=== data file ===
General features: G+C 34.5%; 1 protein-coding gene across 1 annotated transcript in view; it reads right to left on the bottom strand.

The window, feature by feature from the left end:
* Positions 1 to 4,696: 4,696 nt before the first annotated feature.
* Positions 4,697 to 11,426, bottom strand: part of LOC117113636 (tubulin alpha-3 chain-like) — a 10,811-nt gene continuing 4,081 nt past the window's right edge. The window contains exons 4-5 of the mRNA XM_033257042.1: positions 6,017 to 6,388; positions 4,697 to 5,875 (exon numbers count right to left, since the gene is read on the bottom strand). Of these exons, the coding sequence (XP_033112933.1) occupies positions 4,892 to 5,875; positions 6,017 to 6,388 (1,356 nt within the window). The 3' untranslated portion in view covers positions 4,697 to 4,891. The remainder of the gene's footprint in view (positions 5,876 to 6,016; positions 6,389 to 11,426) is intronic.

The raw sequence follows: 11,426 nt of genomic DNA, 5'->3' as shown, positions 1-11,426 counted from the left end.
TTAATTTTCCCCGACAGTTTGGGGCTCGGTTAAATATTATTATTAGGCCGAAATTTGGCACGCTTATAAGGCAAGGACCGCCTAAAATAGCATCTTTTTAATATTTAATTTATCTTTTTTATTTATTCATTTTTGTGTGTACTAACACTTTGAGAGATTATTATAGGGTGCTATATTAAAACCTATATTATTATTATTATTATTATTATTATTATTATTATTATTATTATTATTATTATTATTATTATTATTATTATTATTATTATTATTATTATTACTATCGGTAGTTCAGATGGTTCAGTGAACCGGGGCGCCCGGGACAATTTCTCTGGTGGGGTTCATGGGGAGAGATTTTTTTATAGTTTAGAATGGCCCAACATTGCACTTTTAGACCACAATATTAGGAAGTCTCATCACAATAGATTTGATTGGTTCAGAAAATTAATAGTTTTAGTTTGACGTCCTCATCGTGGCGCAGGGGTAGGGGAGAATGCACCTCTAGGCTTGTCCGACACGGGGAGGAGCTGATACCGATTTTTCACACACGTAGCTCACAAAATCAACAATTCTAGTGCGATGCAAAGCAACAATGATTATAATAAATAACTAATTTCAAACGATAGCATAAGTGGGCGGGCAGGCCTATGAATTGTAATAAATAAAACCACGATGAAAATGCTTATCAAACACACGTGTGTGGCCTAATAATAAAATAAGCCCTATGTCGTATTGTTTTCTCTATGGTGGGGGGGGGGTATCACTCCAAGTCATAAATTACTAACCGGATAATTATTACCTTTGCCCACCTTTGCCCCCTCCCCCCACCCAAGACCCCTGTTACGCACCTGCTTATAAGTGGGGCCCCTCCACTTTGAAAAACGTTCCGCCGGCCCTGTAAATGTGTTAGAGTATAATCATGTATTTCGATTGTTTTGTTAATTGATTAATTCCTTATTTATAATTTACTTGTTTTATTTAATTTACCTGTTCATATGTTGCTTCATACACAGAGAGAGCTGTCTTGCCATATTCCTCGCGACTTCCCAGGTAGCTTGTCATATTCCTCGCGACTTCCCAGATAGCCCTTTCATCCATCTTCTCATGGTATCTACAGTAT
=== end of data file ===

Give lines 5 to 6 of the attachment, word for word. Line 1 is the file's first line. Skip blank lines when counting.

The raw sequence follows: 11,426 nt of genomic DNA, 5'->3' as shown, positions 1-11,426 counted from the left end.
TTAATTTTCCCCGACAGTTTGGGGCTCGGTTAAATATTATTATTAGGCCGAAATTTGGCACGCTTATAAGGCAAGGACCGCCTAAAATAGCATCTTTTTAATATTTAATTTATCTTTTTTATTTATTCATTTTTGTGTGTACTAACACTTTGAGAGATTATTATAGGGTGCTATATTAAAACCTATATTATTATTATTATTATTATTATTATTATTATTATTATTATTATTATTATTATTATTATTATTATTATTATTATTATTATTATTATTATTACTATCGGTAGTTCAGATGGTTCAGTGAACCGGGGCGCCCGGGACAATTTCTCTGGTGGGGTTCATGGGGAGAGATTTTTTTATAGTTTAGAATGGCCCAACATTGCACTTTTAGACCACAATATTAGGAAGTCTCATCACAATAGATTTGATTGGTTCAGAAAATTAATAGTTTTAGTTTGACGTCCTCATCGTGGCGCAGGGGTAGGGGAGAATGCACCTCTAGGCTTGTCCGACACGGGGAGGAGCTGATACCGATTTTTCACACACGTAGCTCACAAAATCAACAATTCTAGTGCGATGCAAAGCAACAATGATTATAATAAATAACTAATTTCAAACGATAGCATAAGTGGGCGGGCAGGCCTATGAATTGTAATAAATAAAACCACGATGAAAATGCTTATCAAACACACGTGTGTGGCCTAATAATAAAATAAGCCCTATGTCGTATTGTTTTCTCTATGGTGGGGGGGGGGTATCACTCCAAGTCATAAATTACTAACCGGATAATTATTACCTTTGCCCACCTTTGCCCCCTCCCCCCACCCAAGACCCCTGTTACGCACCTGCTTATAAGTGGGGCCCCTCCACTTTGAAAAACGTTCCGCCGGCCCTGTAAATGTGTTAGAGTATAATCATGTATTTCGATTGTTTTGTTAATTGATTAATTCCTTATTTATAATTTACTTGTTTTATTTAATTTACCTGTTCATATGTTGCTTCATACACAGAGAGAGCTGTCTTGCCATATTCCTCGCGACTTCCCAGGTAGCTTGTCATATTCCTCGCGACTTCCCAGATAGCCCTTTCATCCATCTTCTCATGGTATCTACAGTAT